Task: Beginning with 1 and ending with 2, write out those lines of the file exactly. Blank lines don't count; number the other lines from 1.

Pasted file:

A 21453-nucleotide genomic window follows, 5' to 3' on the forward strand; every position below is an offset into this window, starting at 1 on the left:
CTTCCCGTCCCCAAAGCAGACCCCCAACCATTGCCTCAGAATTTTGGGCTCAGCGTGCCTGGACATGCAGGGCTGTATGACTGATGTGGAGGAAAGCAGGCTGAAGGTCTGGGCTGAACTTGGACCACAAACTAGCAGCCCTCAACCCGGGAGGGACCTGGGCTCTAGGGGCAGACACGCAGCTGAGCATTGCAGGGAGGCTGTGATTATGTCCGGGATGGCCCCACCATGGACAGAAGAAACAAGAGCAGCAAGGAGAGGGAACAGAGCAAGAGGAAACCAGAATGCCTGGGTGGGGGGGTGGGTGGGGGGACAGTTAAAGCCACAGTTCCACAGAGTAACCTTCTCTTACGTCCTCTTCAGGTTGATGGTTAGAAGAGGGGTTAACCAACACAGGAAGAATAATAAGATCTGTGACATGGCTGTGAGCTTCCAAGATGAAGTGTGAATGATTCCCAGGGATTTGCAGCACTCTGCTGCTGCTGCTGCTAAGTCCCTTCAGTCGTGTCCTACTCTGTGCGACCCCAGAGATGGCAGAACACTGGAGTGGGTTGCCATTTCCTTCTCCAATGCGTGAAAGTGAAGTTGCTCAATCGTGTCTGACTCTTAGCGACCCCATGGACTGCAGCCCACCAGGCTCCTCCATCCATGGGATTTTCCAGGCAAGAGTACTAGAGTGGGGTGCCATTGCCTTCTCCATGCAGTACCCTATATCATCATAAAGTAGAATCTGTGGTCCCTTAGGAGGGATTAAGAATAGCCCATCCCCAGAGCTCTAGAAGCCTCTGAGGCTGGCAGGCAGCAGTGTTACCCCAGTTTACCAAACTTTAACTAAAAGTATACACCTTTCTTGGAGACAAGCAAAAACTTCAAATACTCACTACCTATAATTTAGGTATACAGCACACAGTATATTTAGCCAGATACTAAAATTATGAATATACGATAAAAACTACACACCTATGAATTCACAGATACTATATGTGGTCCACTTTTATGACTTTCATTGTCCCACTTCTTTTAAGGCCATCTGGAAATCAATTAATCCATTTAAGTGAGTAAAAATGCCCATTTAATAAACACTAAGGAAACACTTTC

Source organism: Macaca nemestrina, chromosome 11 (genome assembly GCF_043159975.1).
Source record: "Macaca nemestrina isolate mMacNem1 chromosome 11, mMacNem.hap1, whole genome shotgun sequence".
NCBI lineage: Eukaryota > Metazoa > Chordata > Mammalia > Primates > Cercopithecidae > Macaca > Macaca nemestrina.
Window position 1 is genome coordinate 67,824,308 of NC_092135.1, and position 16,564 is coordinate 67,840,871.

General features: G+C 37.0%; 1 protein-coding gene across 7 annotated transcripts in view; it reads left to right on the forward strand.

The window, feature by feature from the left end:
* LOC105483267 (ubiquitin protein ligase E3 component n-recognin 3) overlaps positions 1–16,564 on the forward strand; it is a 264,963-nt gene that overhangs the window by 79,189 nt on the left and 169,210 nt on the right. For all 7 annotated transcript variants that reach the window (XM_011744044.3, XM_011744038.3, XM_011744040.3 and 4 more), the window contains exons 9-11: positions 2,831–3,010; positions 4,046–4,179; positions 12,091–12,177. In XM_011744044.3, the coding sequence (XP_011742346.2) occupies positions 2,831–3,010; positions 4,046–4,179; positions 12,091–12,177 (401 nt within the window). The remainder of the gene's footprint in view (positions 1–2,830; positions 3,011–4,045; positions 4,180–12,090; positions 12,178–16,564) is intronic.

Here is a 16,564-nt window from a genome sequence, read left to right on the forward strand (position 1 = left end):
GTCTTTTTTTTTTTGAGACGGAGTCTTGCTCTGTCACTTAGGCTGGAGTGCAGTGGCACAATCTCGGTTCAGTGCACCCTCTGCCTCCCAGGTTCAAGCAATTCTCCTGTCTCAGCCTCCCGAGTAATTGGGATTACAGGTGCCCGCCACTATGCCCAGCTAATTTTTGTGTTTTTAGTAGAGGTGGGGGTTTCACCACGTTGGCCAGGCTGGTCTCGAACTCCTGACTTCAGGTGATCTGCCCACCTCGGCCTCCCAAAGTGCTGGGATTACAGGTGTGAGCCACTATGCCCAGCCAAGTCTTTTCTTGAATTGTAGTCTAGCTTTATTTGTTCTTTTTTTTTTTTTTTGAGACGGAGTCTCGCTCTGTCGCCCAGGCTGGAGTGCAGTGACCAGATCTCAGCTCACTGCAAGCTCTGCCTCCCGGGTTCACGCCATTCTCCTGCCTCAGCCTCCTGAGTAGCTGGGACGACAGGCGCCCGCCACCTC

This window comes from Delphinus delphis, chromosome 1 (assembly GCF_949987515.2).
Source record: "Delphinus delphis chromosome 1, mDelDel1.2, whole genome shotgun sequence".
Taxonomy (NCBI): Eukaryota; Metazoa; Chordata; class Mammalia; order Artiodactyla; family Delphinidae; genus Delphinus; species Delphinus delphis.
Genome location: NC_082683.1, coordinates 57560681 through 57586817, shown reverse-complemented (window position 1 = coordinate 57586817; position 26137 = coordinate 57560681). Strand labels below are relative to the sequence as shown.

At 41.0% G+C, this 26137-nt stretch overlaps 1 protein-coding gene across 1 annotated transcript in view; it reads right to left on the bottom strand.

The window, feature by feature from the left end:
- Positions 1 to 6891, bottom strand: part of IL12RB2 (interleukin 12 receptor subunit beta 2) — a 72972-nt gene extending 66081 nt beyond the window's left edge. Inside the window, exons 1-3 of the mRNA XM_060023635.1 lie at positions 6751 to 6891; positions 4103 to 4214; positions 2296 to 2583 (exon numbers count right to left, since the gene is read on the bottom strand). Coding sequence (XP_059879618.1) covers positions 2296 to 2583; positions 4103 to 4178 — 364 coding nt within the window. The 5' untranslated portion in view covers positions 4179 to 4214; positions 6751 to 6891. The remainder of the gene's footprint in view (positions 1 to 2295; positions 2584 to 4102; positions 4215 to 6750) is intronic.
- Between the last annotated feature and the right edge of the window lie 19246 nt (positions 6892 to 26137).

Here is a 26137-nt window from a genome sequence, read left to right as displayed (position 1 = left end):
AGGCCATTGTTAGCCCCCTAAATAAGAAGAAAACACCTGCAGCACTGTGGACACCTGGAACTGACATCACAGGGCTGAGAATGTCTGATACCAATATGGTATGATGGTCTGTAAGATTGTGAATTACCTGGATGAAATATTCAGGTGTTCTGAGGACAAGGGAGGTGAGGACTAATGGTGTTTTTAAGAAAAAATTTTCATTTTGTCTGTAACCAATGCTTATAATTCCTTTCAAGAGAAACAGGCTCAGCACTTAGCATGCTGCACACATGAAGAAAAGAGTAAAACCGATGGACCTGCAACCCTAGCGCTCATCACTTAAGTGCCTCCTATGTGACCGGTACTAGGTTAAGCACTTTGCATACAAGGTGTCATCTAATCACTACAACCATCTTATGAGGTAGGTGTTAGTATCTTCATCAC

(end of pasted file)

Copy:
A 21453-nucleotide genomic window follows, 5' to 3' on the forward strand; every position below is an offset into this window, starting at 1 on the left:
CTTCCCGTCCCCAAAGCAGACCCCCAACCATTGCCTCAGAATTTTGGGCTCAGCGTGCCTGGACATGCAGGGCTGTATGACTGATGTGGAGGAAAGCAGGCTGAAGGTCTGGGCTGAACTTGGACCACAAACTAGCAGCCCTCAACCCGGGAGGGACCTGGGCTCTAGGGGCAGACACGCAGCTGAGCATTGCAGGGAGGCTGTGATTATGTCCGGGATGGCCCCACCATGGACAGAAGAAACAAGAGCAGCAAGGAGAGGGAACAGAGCAAGAGGAAACCAGAATGCCTGGGTGGGGGGGTGGGTGGGGGGACAGTTAAAGCCACAGTTCCACAGAGTAACCTTCTCTTACGTCCTCTTCAGGTTGATGGTTAGAAGAGGGGTTAACCAACACAGGAAGAATAATAAGATCTGTGACATGGCTGTGAGCTTCCAAGATGAAGTGTGAATGATTCCCAGGGATTTGCAGCACTCTGCTGCTGCTGCTGCTAAGTCCCTTCAGTCGTGTCCTACTCTGTGCGACCCCAGAGATGGCAGAACACTGGAGTGGGTTGCCATTTCCTTCTCCAATGCGTGAAAGTGAAGTTGCTCAATCGTGTCTGACTCTTAGCGACCCCATGGACTGCAGCCCACCAGGCTCCTCCATCCATGGGATTTTCCAGGCAAGAGTACTAGAGTGGGGTGCCATTGCCTTCTCCATGCAGTACCCTATATCATCATAAAGTAGAATCTGTGGTCCCTTAGGAGGGATTAAGAATAGCCCATCCCCAGAGCTCTAGAAGCCTCTGAGGCTGGCAGGCAGCAGTGTTACCCCAGTTTACCAAACTTTAACTAAAAGTATACACCTTTCTTGGAGACAAGCAAAAACTTCAAATACTCACTACCTATAATTTAGGTATACAGCACACAGTATATTTAGCCAGATACTAAAATTATGAATATACGATAAAAACTACACACCTATGAATTCACAGATACTATATGTGGTCCACTTTTATGACTTTCATTGTCCCACTTCTTTTAAGGCCATCTGGAAATCAATTAATCCATTTAAGTGAGTAAAAATGCCCATTTAATAAACACTAAGGAAACACTTTC